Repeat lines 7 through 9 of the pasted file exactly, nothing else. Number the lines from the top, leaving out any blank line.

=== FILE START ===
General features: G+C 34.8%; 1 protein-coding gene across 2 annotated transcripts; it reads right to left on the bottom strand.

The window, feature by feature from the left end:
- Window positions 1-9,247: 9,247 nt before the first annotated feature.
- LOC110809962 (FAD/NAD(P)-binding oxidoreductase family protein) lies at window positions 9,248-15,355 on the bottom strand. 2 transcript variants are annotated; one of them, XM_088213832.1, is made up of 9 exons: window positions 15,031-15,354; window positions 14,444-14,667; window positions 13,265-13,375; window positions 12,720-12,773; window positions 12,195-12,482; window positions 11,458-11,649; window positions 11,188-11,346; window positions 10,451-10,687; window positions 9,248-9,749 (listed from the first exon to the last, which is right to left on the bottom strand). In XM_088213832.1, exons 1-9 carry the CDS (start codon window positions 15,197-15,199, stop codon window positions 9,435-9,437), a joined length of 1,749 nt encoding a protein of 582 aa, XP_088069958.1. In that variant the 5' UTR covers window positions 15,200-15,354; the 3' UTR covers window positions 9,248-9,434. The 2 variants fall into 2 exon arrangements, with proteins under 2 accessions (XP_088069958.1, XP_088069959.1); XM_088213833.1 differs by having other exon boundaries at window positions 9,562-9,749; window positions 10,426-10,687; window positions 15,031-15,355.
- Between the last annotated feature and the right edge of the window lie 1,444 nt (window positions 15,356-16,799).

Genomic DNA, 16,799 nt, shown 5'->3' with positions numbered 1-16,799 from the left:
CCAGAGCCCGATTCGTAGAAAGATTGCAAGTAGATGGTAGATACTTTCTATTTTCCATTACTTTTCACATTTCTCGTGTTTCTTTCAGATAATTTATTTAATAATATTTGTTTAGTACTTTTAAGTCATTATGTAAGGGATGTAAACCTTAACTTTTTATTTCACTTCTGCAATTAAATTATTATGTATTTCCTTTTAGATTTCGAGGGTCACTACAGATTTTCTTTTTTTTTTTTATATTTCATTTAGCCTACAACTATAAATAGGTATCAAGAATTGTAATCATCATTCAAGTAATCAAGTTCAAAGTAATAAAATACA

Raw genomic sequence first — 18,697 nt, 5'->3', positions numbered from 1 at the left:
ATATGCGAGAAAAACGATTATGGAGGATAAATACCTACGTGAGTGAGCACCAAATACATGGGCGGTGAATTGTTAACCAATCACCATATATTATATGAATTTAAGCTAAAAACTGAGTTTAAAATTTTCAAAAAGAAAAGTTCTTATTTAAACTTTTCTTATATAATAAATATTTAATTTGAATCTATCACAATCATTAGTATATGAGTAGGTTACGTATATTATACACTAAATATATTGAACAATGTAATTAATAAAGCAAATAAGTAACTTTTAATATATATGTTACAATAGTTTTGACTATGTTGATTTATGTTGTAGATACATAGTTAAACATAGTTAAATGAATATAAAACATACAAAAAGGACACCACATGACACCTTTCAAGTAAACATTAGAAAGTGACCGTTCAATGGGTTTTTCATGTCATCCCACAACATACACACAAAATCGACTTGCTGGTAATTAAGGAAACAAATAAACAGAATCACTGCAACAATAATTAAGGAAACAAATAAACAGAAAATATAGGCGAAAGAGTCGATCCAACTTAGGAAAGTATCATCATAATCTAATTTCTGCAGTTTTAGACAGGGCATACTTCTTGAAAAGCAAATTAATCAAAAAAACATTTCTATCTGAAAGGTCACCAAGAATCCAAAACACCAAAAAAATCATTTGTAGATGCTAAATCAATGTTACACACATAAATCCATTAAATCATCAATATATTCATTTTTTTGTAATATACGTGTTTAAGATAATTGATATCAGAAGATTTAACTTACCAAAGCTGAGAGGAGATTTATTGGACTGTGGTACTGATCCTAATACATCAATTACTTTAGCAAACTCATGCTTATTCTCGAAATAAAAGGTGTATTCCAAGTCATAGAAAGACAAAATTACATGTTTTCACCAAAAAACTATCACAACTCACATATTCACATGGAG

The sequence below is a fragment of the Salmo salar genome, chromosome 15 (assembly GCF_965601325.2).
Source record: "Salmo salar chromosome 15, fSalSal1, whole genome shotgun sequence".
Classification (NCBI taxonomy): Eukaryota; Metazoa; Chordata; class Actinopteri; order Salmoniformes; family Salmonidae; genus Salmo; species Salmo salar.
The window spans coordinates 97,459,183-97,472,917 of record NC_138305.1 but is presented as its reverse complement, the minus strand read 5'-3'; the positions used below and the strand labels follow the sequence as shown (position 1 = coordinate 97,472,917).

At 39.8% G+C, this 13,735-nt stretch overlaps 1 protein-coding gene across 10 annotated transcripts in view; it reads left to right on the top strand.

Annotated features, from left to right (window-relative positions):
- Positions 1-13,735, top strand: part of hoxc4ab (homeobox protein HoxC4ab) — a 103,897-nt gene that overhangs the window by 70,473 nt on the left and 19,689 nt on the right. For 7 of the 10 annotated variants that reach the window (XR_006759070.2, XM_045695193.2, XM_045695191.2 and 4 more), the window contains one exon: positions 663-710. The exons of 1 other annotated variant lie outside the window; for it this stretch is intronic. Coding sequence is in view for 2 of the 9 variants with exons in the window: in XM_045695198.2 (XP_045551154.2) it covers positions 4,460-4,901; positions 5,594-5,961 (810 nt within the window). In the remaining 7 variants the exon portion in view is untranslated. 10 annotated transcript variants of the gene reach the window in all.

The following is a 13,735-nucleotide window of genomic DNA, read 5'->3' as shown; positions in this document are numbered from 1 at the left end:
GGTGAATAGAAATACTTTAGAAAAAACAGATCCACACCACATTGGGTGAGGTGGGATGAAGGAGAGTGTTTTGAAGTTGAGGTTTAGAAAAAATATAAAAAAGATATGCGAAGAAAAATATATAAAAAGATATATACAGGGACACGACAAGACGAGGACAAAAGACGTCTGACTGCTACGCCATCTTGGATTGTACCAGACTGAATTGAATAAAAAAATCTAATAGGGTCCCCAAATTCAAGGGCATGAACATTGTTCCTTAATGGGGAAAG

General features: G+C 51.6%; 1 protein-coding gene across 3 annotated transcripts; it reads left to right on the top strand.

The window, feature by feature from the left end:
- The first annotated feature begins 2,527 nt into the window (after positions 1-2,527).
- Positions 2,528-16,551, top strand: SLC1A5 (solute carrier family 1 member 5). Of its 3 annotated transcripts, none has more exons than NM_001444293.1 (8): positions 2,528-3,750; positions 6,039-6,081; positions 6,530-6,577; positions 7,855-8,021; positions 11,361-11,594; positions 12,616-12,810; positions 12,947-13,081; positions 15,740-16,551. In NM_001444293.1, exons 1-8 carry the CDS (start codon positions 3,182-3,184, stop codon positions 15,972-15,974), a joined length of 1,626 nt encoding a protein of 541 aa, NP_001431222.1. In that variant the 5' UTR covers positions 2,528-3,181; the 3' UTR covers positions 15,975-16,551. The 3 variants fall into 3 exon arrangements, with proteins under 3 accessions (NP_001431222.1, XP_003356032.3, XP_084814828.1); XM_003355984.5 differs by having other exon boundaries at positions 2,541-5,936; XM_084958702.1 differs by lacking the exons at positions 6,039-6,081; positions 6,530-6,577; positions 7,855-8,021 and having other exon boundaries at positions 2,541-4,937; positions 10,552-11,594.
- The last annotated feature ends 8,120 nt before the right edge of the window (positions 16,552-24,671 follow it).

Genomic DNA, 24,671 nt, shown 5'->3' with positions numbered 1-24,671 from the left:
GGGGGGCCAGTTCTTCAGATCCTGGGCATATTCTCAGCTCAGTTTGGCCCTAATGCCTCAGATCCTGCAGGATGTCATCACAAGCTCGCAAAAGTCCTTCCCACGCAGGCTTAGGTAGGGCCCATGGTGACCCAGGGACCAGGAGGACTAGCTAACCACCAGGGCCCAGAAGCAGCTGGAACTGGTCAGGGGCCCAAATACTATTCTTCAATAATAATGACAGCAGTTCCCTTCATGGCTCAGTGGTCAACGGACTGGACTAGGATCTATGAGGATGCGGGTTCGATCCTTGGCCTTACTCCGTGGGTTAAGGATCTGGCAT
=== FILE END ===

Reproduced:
CCAGAGCCCGATTCGTAGAAAGATTGCAAGTAGATGGTAGATACTTTCTATTTTCCATTACTTTTCACATTTCTCGTGTTTCTTTCAGATAATTTATTTAATAATATTTGTTTAGTACTTTTAAGTCATTATGTAAGGGATGTAAACCTTAACTTTTTATTTCACTTCTGCAATTAAATTATTATGTATTTCCTTTTAGATTTCGAGGGTCACTACAGATTTTCTTTTTTTTTTTTATATTTCATTTAGCCTACAACTATAAATAGGTATCAAGAATTGTAATCATCATTCAAGTAATCAAGTTCAAAGTAATAAAATACA

Raw genomic sequence first — 18,697 nt, 5'->3', positions numbered from 1 at the left:
ATATGCGAGAAAAACGATTATGGAGGATAAATACCTACGTGAGTGAGCACCAAATACATGGGCGGTGAATTGTTAACCAATCACCATATATTATATGAATTTAAGCTAAAAACTGAGTTTAAAATTTTCAAAAAGAAAAGTTCTTATTTAAACTTTTCTTATATAATAAATATTTAATTTGAATCTATCACAATCATTAGTATATGAGTAGGTTACGTATATTATACACTAAATATATTGAACAATGTAATTAATAAAGCAAATAAGTAACTTTTAATATATATGTTACAATAGTTTTGACTATGTTGATTTATGTTGTAGATACATAGTTAAACATAGTTAAATGAATATAAAACATACAAAAAGGACACCACATGACACCTTTCAAGTAAACATTAGAAAGTGACCGTTCAATGGGTTTTTCATGTCATCCCACAACATACACACAAAATCGACTTGCTGGTAATTAAGGAAACAAATAAACAGAATCACTGCAACAATAATTAAGGAAACAAATAAACAGAAAATATAGGCGAAAGAGTCGATCCAACTTAGGAAAGTATCATCATAATCTAATTTCTGCAGTTTTAGACAGGGCATACTTCTTGAAAAGCAAATTAATCAAAAAAACATTTCTATCTGAAAGGTCACCAAGAATCCAAAACACCAAAAAAATCATTTGTAGATGCTAAATCAATGTTACACACATAAATCCATTAAATCATCAATATATTCATTTTTTTGTAATATACGTGTTTAAGATAATTGATATCAGAAGATTTAACTTACCAAAGCTGAGAGGAGATTTATTGGACTGTGGTACTGATCCTAATACATCAATTACTTTAGCAAACTCATGCTTATTCTCGAAATAAAAGGTGTATTCCAAGTCATAGAAAGACAAAATTACATGTTTTCACCAAAAAACTATCACAACTCACATATTCACATGGAG